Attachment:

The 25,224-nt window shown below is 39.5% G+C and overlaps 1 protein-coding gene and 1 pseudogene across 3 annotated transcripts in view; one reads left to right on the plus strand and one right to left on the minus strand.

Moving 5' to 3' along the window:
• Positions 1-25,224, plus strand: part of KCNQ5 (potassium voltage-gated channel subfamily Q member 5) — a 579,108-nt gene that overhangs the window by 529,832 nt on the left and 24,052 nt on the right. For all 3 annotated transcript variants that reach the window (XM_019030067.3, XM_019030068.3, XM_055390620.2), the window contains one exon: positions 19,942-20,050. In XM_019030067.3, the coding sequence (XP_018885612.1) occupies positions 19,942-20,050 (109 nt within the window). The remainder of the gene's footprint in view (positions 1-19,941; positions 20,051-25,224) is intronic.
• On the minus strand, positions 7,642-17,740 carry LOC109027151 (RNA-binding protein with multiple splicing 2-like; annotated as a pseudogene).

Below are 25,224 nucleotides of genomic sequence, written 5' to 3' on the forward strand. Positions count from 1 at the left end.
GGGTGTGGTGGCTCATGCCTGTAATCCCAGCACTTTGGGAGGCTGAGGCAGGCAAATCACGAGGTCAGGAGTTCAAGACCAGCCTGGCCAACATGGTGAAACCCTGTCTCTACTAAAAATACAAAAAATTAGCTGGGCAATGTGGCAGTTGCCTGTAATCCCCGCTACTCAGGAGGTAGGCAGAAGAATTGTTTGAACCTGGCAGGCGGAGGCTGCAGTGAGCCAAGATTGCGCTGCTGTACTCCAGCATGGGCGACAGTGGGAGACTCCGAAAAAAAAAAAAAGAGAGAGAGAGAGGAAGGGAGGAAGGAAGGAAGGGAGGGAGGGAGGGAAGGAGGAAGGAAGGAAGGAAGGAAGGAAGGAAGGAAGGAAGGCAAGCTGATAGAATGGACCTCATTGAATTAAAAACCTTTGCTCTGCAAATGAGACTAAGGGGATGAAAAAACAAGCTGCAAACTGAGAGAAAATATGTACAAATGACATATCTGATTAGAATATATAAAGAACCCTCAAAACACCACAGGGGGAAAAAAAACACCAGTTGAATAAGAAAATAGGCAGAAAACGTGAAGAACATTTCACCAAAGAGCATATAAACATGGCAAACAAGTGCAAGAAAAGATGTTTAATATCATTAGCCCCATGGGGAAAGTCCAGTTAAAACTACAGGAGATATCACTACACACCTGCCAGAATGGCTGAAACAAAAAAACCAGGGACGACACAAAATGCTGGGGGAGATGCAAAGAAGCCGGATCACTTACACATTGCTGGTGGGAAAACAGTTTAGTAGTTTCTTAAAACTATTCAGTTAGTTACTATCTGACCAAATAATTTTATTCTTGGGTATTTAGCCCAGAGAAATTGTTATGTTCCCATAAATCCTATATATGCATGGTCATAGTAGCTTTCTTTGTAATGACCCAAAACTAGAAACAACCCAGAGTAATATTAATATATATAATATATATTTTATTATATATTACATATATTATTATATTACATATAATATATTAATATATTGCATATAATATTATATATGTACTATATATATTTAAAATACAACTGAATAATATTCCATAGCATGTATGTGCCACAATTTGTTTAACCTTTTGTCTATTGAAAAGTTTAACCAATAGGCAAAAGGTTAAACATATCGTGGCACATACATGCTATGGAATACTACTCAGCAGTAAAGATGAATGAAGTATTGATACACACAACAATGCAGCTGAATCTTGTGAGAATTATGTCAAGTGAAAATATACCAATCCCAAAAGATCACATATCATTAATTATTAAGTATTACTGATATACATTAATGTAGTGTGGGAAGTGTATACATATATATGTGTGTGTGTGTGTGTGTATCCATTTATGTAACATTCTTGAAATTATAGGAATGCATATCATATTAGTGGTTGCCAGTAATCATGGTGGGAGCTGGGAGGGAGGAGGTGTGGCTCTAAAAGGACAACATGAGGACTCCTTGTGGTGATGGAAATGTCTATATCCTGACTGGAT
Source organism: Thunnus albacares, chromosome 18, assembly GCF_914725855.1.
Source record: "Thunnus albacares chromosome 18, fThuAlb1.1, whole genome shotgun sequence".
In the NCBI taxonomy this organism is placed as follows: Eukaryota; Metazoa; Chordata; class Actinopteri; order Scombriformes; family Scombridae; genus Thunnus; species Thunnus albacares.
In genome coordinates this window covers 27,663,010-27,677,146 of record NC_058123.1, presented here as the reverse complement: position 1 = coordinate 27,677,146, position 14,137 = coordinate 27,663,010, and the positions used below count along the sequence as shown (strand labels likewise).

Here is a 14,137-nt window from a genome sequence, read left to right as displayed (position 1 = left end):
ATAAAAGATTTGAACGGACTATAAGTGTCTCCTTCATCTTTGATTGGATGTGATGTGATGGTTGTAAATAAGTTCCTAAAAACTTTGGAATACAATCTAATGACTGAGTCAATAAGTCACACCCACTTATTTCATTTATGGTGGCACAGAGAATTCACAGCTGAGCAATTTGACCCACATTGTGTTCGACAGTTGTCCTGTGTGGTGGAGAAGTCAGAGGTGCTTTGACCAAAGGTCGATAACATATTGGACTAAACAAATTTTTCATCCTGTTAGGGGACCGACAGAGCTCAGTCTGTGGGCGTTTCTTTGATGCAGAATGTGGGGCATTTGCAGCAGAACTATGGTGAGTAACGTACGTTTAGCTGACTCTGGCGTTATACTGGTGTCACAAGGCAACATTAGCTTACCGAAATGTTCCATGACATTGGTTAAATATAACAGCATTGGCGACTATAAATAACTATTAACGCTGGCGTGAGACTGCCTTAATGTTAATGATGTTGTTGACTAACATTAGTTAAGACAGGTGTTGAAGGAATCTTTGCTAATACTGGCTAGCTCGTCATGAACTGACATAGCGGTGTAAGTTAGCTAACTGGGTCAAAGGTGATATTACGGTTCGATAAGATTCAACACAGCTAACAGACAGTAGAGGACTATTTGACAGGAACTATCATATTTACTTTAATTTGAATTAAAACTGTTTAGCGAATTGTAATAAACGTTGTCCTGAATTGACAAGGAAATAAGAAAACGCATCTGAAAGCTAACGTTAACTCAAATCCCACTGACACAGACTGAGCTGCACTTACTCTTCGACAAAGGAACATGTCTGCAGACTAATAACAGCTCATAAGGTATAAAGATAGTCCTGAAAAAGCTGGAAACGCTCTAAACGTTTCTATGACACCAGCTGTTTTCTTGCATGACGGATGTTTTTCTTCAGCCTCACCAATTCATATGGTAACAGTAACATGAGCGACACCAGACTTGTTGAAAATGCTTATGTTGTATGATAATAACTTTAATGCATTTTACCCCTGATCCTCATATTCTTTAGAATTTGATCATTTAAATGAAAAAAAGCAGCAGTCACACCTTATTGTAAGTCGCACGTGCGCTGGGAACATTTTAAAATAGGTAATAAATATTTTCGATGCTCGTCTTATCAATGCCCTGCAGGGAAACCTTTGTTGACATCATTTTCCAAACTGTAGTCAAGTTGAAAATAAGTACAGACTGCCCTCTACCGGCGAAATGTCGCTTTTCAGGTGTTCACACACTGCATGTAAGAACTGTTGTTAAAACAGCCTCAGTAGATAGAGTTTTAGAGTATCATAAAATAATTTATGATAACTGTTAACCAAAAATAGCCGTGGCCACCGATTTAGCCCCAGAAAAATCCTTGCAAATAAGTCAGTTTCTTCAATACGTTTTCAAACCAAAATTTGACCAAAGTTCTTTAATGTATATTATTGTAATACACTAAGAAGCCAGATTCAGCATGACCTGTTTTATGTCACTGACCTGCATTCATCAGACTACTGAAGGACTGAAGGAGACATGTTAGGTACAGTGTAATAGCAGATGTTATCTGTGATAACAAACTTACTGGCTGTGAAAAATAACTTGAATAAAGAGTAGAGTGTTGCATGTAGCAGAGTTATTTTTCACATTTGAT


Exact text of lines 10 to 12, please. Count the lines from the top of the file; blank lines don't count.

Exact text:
In genome coordinates this window covers 27,663,010-27,677,146 of record NC_058123.1, presented here as the reverse complement: position 1 = coordinate 27,677,146, position 14,137 = coordinate 27,663,010, and the positions used below count along the sequence as shown (strand labels likewise).

Here is a 14,137-nt window from a genome sequence, read left to right as displayed (position 1 = left end):
ATAAAAGATTTGAACGGACTATAAGTGTCTCCTTCATCTTTGATTGGATGTGATGTGATGGTTGTAAATAAGTTCCTAAAAACTTTGGAATACAATCTAATGACTGAGTCAATAAGTCACACCCACTTATTTCATTTATGGTGGCACAGAGAATTCACAGCTGAGCAATTTGACCCACATTGTGTTCGACAGTTGTCCTGTGTGGTGGAGAAGTCAGAGGTGCTTTGACCAAAGGTCGATAACATATTGGACTAAACAAATTTTTCATCCTGTTAGGGGACCGACAGAGCTCAGTCTGTGGGCGTTTCTTTGATGCAGAATGTGGGGCATTTGCAGCAGAACTATGGTGAGTAACGTACGTTTAGCTGACTCTGGCGTTATACTGGTGTCACAAGGCAACATTAGCTTACCGAAATGTTCCATGACATTGGTTAAATATAACAGCATTGGCGACTATAAATAACTATTAACGCTGGCGTGAGACTGCCTTAATGTTAATGATGTTGTTGACTAACATTAGTTAAGACAGGTGTTGAAGGAATCTTTGCTAATACTGGCTAGCTCGTCATGAACTGACATAGCGGTGTAAGTTAGCTAACTGGGTCAAAGGTGATATTACGGTTCGATAAGATTCAACACAGCTAACAGACAGTAGAGGACTATTTGACAGGAACTATCATATTTACTTTAATTTGAATTAAAACTGTTTAGCGAATTGTAATAAACGTTGTCCTGAATTGACAAGGAAATAAGAAAACGCATCTGAAAGCTAACGTTAACTCAAATCCCACTGACACAGACTGAGCTGCACTTACTCTTCGACAAAGGAACATGTCTGCAGACTAATAACAGCTCATAAGGTATAAAGATAGTCCTGAAAAAGCTGGAAACGCTCTAAACGTTTCTATGACACCAGCTGTTTTCTTGCATGACGGATGTTTTTCTTCAGCCTCACCAATTCATATGGTAACAGTAACATGAGCGACACCAGACTTGTTGAAAATGCTTATGTTGTATGATAATAACTTTAATGCATTTTACCCCTGATCCTCATATTCTTTAGAATTTGATCATTTAAATGAAAAAAAGCAGCAGTCACACCTTATTGTAAGTCGCACGTGCGCTGGGAACATTTTAAAATAGGTAATAAATATTTTCGATGCTCGTCTTATCAATGCCCTGCAGGGAAACCTTTGTTGACATCATTTTCCAAACTGTAGTCAAGTTGAAAATAAGTACAGACTGCCCTCTACCGGCGAAATGTCGCTTTTCAGGTGTTCACACACTGCATGTAAGAACTGTTGTTAAAACAGCCTCAGTAGATAGAGTTTTAGAGTATCATAAAATAATTTATGATAACTGTTAACCAAAAATAGCCGTGGCCACCGATTTAGCCCCAGAAAAATCCTTGCAAATAAGTCAGTTTCTTCAATACGTTTTCAAACCAAAATTTGACCAAAGTTCTTTAATGTATATTATTGTAATACACTAAGAAGCCAGATTCAGCATGACCTGTTTTATGTCACTGACCTGCATTCATCAGACTACTGAAGGACTGAAGGAGACATGTTAGGTACAGTGTAATAGCAGATGTTATCTGTGATAACAAACTTACTGGCTGTGAAAAATAACTTGAATAAAGAGTAGAGTGTTGCATGTAGCAGAGTTATTTTTCACATTTGAT